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Diversity/Inclusivity/Career Development

Thoru Pederson has long advocated in these areas, including serving for many years on the Minority Affairs Committee of the American Society for Cell Biology.  He recently published a widely acclaimed editorial on a road name change, from that of a racist (Pederson T. De-naming and renaming schools and buildings, and even a little road: the challenges of getting it right. FASEB J. 2019. 33: 11617-11618, 2019; doi.10.1096/fj.19021.ufm).   Subsequently, he has been part of a coalition that has now succeeded in having the town rename this road for a distinguished African-American cell biologist and educator, Jewel Plummer Cobb.  The new sign will go up in June, 2021 and Thoru will speak at a related event.

Following a suite of federal allegations against certain Chinese-American biomedical scientists, Thoru wrote a strong editorial against what he believed was a stereotype-based perspective that was being taken (Pederson T.  "Exporting" American scientific discoveries: refletions and circumspection. FASEB J. 2019. 33: 7793-7795; doi.10.1096/fj.190701ufm).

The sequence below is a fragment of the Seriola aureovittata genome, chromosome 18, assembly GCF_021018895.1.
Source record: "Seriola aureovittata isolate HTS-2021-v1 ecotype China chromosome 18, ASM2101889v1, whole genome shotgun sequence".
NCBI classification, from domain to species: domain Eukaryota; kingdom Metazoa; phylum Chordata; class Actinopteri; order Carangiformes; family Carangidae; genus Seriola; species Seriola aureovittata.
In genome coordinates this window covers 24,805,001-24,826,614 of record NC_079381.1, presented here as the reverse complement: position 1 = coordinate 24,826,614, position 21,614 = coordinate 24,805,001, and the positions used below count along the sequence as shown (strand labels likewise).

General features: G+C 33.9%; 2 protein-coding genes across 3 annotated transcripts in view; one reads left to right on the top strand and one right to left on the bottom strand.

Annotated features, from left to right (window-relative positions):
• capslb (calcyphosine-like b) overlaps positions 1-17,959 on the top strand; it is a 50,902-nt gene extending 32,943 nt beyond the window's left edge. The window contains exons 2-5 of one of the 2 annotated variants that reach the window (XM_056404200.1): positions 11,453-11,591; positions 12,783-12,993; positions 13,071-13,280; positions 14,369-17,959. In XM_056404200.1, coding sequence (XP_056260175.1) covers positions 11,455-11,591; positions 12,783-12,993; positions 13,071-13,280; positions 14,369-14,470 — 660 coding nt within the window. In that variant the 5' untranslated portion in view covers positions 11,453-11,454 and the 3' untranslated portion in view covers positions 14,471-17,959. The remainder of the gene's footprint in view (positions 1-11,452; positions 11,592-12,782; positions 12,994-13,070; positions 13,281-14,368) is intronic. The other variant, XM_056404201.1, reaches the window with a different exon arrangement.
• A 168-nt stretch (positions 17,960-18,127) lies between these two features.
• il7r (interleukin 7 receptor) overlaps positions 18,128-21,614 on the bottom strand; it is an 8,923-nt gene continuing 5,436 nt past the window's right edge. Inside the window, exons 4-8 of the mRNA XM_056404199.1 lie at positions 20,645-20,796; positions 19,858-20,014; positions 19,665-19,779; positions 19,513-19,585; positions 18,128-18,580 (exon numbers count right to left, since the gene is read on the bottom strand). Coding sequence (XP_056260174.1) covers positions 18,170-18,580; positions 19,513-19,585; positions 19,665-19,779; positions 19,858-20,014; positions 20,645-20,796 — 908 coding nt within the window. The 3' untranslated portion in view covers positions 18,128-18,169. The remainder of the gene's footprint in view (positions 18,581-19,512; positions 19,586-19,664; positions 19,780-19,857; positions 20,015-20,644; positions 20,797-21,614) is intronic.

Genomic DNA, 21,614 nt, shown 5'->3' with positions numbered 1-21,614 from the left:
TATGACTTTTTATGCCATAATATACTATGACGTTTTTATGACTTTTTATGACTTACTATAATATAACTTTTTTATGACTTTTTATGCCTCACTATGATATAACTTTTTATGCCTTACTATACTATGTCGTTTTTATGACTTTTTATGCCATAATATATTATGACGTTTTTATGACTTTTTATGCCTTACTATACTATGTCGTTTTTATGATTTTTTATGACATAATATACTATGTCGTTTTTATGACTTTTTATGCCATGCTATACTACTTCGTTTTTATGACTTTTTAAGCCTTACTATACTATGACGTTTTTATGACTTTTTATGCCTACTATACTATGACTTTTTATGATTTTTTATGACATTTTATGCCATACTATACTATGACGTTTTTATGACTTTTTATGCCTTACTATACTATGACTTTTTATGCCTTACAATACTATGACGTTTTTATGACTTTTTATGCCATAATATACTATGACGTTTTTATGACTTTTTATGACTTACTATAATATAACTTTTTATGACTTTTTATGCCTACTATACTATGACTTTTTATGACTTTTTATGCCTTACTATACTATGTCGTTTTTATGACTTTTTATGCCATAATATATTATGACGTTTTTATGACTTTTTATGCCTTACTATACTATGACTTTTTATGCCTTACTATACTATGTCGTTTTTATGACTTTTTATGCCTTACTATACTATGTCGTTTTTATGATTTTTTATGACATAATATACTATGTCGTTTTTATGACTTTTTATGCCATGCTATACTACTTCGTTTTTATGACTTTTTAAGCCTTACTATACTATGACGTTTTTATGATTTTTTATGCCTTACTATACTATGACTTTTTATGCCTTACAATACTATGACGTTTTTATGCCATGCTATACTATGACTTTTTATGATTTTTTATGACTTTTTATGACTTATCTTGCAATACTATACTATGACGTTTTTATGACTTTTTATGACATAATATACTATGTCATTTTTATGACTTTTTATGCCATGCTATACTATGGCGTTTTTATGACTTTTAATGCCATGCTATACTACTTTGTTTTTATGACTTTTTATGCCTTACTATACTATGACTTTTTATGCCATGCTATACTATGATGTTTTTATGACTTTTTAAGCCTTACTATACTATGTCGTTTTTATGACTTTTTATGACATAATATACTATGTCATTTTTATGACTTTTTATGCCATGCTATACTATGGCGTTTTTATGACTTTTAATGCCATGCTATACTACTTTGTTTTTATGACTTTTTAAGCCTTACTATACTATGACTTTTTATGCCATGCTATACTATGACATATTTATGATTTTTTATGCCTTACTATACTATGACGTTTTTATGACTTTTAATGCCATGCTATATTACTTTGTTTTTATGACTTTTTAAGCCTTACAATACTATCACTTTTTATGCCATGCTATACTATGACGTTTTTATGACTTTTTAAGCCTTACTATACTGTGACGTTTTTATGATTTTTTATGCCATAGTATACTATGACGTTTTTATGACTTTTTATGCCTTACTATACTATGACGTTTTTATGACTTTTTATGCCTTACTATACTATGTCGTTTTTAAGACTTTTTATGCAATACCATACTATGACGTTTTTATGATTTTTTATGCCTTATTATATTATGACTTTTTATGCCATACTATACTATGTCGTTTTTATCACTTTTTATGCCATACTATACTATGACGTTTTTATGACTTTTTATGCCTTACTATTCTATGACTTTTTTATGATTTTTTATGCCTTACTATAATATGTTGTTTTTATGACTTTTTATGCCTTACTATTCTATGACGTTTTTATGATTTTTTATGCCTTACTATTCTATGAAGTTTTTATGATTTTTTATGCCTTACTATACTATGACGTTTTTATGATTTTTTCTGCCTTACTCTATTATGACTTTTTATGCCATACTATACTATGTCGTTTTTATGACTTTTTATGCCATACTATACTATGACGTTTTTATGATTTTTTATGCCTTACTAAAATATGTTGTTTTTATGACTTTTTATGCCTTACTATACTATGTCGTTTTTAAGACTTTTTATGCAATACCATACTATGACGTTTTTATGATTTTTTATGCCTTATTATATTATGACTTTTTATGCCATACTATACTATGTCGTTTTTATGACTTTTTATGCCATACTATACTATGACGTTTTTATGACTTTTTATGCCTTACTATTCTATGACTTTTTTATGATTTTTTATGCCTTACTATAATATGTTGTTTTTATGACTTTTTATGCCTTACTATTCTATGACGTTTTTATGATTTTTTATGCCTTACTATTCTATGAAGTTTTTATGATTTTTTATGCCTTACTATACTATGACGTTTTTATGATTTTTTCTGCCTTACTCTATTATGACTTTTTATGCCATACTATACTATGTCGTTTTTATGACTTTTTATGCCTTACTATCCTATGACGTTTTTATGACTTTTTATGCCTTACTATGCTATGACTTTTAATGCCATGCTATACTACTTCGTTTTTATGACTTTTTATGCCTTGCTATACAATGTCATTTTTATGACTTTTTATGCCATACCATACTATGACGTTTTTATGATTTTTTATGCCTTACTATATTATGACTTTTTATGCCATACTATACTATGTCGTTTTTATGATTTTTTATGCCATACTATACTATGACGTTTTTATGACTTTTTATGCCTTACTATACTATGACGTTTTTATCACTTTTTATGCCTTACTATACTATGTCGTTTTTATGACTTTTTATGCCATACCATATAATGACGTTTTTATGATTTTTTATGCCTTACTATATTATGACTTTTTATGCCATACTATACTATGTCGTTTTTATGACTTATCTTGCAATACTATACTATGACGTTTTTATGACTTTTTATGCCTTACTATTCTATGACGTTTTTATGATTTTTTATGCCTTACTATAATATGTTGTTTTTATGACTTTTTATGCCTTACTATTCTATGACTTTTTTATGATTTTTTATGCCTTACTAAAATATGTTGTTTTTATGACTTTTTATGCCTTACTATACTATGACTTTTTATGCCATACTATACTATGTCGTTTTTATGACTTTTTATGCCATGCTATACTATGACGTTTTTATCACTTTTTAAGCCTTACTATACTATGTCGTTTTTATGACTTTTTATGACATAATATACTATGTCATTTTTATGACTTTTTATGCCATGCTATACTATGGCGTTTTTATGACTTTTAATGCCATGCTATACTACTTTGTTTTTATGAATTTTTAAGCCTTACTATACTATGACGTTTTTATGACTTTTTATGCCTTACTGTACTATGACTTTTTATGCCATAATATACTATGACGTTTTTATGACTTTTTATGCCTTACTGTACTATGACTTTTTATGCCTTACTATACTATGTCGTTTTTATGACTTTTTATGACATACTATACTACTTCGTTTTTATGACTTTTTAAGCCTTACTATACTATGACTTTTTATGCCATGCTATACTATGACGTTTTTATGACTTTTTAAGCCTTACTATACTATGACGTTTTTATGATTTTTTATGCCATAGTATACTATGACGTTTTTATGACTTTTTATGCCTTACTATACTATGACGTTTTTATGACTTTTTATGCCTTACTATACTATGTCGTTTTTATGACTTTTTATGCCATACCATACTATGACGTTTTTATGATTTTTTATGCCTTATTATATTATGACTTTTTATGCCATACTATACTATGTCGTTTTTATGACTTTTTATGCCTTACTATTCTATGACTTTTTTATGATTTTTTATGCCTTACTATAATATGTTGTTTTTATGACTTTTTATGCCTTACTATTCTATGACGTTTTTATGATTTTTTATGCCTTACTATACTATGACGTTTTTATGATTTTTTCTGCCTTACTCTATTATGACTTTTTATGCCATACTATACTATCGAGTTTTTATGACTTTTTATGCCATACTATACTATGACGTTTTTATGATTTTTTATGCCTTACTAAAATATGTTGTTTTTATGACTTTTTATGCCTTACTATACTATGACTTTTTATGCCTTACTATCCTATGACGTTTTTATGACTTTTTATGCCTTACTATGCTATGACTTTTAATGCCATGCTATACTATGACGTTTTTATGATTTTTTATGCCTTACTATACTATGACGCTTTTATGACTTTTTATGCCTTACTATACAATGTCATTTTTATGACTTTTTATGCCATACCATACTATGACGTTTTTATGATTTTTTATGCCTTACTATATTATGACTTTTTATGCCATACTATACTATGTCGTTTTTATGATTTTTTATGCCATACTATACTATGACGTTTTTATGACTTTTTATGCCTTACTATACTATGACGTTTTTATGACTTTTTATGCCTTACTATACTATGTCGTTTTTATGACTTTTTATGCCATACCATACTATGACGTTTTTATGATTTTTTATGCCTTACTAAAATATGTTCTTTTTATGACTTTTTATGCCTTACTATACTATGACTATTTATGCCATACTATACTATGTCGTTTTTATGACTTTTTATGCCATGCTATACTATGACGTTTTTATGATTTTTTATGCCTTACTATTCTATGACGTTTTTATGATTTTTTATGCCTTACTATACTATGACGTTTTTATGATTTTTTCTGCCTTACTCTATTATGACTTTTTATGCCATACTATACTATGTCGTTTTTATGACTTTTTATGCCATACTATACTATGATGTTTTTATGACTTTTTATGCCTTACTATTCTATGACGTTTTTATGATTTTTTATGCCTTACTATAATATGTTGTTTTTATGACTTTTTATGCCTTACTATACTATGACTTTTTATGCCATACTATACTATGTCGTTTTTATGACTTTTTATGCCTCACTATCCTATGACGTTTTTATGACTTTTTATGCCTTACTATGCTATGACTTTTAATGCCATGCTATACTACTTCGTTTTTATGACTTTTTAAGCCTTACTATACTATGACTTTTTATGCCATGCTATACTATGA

Thoru has long been dedicated to career development.  From 2006-2015 he wrote the monthly "Dear Labby" column in the American Society for Cell Biology newsletter, with some of  columns dealing with harassment encountered by students or post-docs who wrote (anonymously of course) as well as other career development issues.  He continues these career development efforts on many fronts, one of which was his  publication on "the Imposter Syndrome" (Pederson T. A 20 year encounter with the imposter syndrome. Mol. Biol. Cell. 2020. 31:2509-2510; doi.10.1091/mbc.E20-06-0376.  In another article he lauded the career development efforts by professional societies (Pederson, T. Inclusivity, mentoring and careers in the life sciences: societies add to the collaborative. FASEB J. 2019. 33: 1523-1524. doi:10.1096/fj.190201ufm).